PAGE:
The latest addition to my website is Joseph Roth‘s Hiob (Job, the Story of a Simple Man). This is a modern (late 19th/early20th century) updating of the story of the Biblical Job, whom God made suffer, in order to test him. Our Job is Mendel Singer, a Russian Jew, living in Zuchnow, a fictitious town in Tsarist Russia. He is married with four children. His youngest is handicapped. Things get worse when his two eldest sons are called up the army, with one fleeing and escaping to the US, and his daughter has a Cossack boyfriend. The son who escaped pays for his parents and sister to join him in the US and things start to look up, when more afflictions fall on Mendel and he ends up wanting to burn God. He eventually adapts and moves on but he does have his fair share of suffering.
The latest addition to my website is Joseph Roth‘s Radetzkymarsch (The Radetzky March). This is a superb novel, following the downfall of Austria from its defeat at the Battle of Solferino in 1859 to the death of Emperor Franz Joseph I, who led his troops at Solferino, and who lived till 1916. Along with the downfall of Austria, we follow the rise and downfall of the Trotta family. Lieutenant Joseph Trotta is known as the Hero of Solferino, as he saved Franz Joseph’s life and is amply rewarded. He, his son and his grandson benefit from this, all three meeting the Emperor, but Carl Joseph, the grandson, even with these advantages, like his country, gradually slides down the slope and for all three – Austria, Carl Joseph and the Emperor – it does not end well.
The latest addition to my website is Joseph Roth‘s Hotel Savoy (Hotel Savoy). It tells the story of Gabriel Dan who, in 1919, is returning from three years in a prisoner-of-war camp in Russia. The novel is set entirely in the now Polish town of Łódź which is facing something of an upheaval – loss of German population, numerous returning soldiers passing through and economic disruption. Gabriel stays at the Hotel Savoy, which becomes a microcosm for society, with the poor staying in cramped quarters on the upper floors and the rich enjoying themselves downstairs. We see the city and its problems though Gabriel’s eyes as he tries to survive. His rich uncle offers no help but he manages to earn some money but is less successful with Stasia, the dancer who lives above him. However, a crisis is building up, caused particularly by labour agitation and the wise seek to move on. Roth tells the story very well as we get a wonderful portrait of post-World War I Eastern Europe through Gabriel’s eyes.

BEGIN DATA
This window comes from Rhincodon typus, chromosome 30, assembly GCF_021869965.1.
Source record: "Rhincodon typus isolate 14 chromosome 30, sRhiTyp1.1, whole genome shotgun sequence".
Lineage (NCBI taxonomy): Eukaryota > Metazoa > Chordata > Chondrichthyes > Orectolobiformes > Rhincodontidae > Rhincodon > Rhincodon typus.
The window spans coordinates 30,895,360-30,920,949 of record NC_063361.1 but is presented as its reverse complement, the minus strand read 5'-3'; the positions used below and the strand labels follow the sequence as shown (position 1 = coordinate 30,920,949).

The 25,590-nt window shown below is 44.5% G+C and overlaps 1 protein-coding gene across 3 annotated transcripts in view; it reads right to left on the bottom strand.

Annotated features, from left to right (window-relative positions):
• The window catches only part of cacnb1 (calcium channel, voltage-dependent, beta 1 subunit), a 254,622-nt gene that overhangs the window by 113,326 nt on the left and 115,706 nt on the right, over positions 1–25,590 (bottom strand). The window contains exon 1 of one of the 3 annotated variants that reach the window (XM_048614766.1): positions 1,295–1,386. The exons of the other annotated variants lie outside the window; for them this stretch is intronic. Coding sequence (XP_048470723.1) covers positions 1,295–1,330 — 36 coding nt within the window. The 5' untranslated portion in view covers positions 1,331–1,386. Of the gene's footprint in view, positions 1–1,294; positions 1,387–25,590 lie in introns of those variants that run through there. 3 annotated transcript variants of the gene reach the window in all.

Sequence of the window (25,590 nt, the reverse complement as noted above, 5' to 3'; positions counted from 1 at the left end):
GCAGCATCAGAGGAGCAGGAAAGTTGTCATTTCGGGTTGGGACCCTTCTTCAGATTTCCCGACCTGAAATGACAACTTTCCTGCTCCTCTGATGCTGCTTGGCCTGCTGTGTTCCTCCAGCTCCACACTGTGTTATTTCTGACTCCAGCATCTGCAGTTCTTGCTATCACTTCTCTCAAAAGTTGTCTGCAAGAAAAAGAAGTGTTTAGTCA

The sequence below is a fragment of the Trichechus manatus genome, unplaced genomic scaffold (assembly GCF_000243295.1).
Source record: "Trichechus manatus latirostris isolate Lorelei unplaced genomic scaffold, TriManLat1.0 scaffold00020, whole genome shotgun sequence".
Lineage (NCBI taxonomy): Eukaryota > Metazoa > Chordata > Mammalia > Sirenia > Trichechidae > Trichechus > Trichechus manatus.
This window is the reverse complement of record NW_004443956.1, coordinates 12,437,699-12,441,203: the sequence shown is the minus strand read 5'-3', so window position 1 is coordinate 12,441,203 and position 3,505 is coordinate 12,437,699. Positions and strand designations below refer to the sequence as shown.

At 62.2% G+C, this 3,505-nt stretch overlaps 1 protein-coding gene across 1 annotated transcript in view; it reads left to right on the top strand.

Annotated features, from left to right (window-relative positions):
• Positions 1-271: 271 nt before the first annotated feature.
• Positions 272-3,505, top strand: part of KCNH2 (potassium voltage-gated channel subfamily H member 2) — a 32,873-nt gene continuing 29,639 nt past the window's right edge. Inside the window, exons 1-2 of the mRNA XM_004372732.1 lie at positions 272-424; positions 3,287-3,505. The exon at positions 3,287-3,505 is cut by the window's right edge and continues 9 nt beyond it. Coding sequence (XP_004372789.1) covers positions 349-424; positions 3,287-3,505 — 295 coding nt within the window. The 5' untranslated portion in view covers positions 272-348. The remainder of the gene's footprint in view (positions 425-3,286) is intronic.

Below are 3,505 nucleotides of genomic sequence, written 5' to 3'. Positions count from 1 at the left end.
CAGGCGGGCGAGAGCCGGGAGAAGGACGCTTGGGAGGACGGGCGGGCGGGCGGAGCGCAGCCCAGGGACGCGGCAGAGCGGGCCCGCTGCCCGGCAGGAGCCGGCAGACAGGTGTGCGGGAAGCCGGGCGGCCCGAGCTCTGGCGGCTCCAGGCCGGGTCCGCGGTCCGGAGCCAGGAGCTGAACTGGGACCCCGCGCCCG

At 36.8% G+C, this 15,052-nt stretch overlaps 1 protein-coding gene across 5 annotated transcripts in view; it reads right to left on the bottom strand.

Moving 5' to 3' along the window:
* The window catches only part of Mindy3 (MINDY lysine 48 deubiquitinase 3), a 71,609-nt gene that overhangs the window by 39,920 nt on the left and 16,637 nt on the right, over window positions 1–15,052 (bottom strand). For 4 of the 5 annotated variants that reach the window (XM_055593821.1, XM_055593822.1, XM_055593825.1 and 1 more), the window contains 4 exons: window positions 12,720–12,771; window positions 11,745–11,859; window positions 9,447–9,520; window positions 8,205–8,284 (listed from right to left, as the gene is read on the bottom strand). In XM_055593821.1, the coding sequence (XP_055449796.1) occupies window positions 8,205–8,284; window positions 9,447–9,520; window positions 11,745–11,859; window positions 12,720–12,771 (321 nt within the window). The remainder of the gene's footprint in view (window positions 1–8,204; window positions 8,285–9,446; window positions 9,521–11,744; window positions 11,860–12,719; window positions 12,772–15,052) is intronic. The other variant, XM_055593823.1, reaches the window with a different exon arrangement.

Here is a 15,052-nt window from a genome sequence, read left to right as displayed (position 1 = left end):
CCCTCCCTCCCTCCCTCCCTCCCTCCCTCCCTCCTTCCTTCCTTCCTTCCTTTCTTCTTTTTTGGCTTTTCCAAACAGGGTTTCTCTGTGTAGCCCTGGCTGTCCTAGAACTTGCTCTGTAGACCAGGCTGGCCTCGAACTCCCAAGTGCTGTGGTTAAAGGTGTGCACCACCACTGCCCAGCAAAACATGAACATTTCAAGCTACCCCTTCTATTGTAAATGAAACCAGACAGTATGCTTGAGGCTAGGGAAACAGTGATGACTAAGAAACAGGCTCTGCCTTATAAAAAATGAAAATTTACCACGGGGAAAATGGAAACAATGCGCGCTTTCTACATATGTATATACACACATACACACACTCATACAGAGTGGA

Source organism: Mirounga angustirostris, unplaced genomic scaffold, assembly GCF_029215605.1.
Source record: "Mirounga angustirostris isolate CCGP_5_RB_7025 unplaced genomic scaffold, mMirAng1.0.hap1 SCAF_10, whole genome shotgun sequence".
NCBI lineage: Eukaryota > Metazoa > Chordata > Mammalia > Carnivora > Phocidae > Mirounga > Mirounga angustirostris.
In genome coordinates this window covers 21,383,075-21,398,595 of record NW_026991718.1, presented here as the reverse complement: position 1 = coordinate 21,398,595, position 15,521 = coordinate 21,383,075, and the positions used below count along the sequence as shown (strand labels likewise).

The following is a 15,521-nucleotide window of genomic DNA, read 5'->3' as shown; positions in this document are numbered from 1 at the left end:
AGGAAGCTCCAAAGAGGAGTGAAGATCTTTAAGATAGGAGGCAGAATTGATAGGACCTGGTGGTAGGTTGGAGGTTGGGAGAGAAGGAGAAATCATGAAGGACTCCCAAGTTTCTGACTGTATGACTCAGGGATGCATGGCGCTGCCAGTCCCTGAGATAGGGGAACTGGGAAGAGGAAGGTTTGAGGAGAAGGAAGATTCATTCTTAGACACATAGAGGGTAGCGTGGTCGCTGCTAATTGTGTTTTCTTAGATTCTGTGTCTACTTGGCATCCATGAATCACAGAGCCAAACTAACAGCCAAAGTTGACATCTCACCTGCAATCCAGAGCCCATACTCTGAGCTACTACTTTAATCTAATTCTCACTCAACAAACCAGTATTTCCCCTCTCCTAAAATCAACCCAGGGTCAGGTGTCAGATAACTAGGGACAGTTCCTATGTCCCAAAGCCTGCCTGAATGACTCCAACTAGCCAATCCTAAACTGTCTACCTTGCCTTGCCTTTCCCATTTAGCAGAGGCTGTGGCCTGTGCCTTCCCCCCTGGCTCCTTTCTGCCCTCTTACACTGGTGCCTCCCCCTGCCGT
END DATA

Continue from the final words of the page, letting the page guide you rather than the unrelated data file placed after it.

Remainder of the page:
The latest addition to my website is Georges Perec‘s L’Attentat de Sarajevo [The Sarajevo Assassination]. This is Perec’s first (written) novel. It was believed lost and only found and published well after his death. It was based on his friendship in Paris with a group of Yugoslavs. The narrator becomes friendly with a Yugoslav, Branko, in Paris but, when he sees a photo of Branko’s mistress, Mila, he is smitten. When she comes to Paris he sees her for a while but she returns to Yugoslavia. When she writes to him saying that she would like to see him, he is off to Belgrade in a few days. Branko lives in Sarajevo with his wife, Anna, but comes up to Belgrade as the two men struggle for the affection of Mila. Then, when our hero visits Sarajevo, he comes up with a plan to get Anna to shoot her husband out of jealousy. At the same time, we are following a theory about that other assassination in Sarajevo. It is not a great book and it is easy to see why he had difficulty getting it published but still an interesting idea.
The latest addition to my website is Sándor Márai‘s A zendülők (The Rebels). The book is set in May 1918. Four young men have just finished school and are waiting to join the army. They formed a gang at school which, initially, was just an anti-teacher and anti-parent gang but has become more sinister. They steal on a fairly large scale, primarily from their parents. Indeed, they steal so much, they have to rent a place to store it. When an itinerant actor becomes close to them and they realise that the fathers of two of them returning from the war, will discover the thefts, things take a turn for the worse. Márai tells a superb story of relationships, superficially smooth, but with hidden issues, partially class-based, and how rebellion is not always straightforward.